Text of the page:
ROBERT SIEGEL, host:
Now to U.S. politics, and we begin with the continuing protests in Wisconsin. Republicans in the state assembly in Madison passed the budget-cutting bill that has drawn thousands of protesters to the state capitol building. Democratic state senators are still on the lam, preventing action on it in that chamber.
The most contentious provision of the bill reduces collective bargaining rights for some state employees. Here to talk about that and other matters are our political commentators, columnists E.J. Dionne of The Washington Post and the Brookings Institution and David Brooks of The New York Times. Good to see both of you.
Mr. E.J. DIONNE (Columnist, The Washington Post): Good to see you.
Mr. DAVID BROOKS (Columnist, The New York Times): Good to see you.
SIEGEL: E.J., last week you called this, what's happening in Wisconsin, a hugely important fight. It's a week later, who's winning?
Mr. DIONNE: I think that the power is still with the governor and the Republicans. But I think the unions have done far better than they expected in public opinion. I think that it's proven to be much harder to demonize unionized public employees than conservatives expected.
I've thought about this. I love my kids' teachers in Montgomery County Public Schools in Maryland. They're teachers for me, not unionized public employees. And I don't think they've been able to turn public employees into hate objects. They're cops and firefighters, teachers and nurses.
I think the other thing is they've succeeded in linking this to the general difficulties facing the middle class. I was talking to a pro-union person today who said, look, the other side says, oh, we love private sector unions. Well, but private sector unions have largely, if not been destroyed, been diminished to about seven percent of the workforce, so that average workers don't get the health care and the pension benefits they used to.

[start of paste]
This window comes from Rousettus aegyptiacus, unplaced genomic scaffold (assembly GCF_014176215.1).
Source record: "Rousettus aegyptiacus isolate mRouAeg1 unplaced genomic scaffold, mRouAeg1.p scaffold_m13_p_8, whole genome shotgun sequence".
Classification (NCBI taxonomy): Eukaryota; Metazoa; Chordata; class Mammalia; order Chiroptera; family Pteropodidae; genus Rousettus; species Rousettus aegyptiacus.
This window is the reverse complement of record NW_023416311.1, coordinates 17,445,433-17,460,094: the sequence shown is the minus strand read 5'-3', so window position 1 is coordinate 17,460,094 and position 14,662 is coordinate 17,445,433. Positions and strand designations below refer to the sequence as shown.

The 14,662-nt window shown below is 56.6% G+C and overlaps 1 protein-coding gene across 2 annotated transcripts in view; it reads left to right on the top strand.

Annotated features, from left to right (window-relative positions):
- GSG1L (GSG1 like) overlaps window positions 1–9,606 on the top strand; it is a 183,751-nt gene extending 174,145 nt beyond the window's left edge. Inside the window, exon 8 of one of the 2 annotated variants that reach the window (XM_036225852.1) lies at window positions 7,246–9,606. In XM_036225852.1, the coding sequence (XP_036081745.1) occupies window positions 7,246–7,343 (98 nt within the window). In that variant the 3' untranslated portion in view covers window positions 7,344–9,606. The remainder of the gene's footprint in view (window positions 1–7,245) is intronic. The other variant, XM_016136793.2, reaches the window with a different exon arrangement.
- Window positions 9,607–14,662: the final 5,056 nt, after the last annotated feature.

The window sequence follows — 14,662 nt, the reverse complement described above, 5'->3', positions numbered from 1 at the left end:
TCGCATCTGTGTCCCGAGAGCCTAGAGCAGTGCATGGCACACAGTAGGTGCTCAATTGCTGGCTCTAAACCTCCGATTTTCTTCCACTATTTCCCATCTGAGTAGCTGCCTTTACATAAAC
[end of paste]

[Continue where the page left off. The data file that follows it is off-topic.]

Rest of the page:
And now the conservatives are saying, well, the unionized public employees get these benefits, that's not fair, let's cut everybody's benefits. And so I think there's been some political success. It's still hard to see a path to the unions winning the fight in the legislature.
SIEGEL: David Brooks, what do you think about that? Have the unions actually scored points with public opinion in this showdown?
Mr. BROOKS: There's anxiety on both sides, I guess I would say. I don't think it's a question of hating the teachers or firemen, I don't think anybody hates that. But it is a simple fact that some of the benefit packages - not so much the wages, the wages are pretty much in line - but the benefits packages are extremely generous and more importantly, unsustainable. And so it is simply a fact that the state-union relationship got out of whack, a little imbalanced and led to these unsustainable benefit packages.
So it has to be scaled back. And I think as this goes on, I hear a lot of Republican governors, not so much from Wisconsin, but elsewhere thinking, you know, why did they take this all-or-nothing approach? On the other hand, from the union side, I hear a lot of people are in cheer, that they're rallying, there's a sense of emotional support. On the other hand, a lot of people are deeply anxious they could still lose this thing.
SIEGEL: The Wisconsin thing doesn't appear headed for an obvious compromise. I mean, these people, everyone's very serious and not showing any budge here.
Mr. BROOKS: That's the elemental thing. This is not an all-or-nothing fight. It's a question of there's a relationship between the state and the unions and that probably needs to be adjusted. But why did it have to become all or nothing? And how do you move from an all-or-nothing mentality, which is now consuming both sides, to a deal?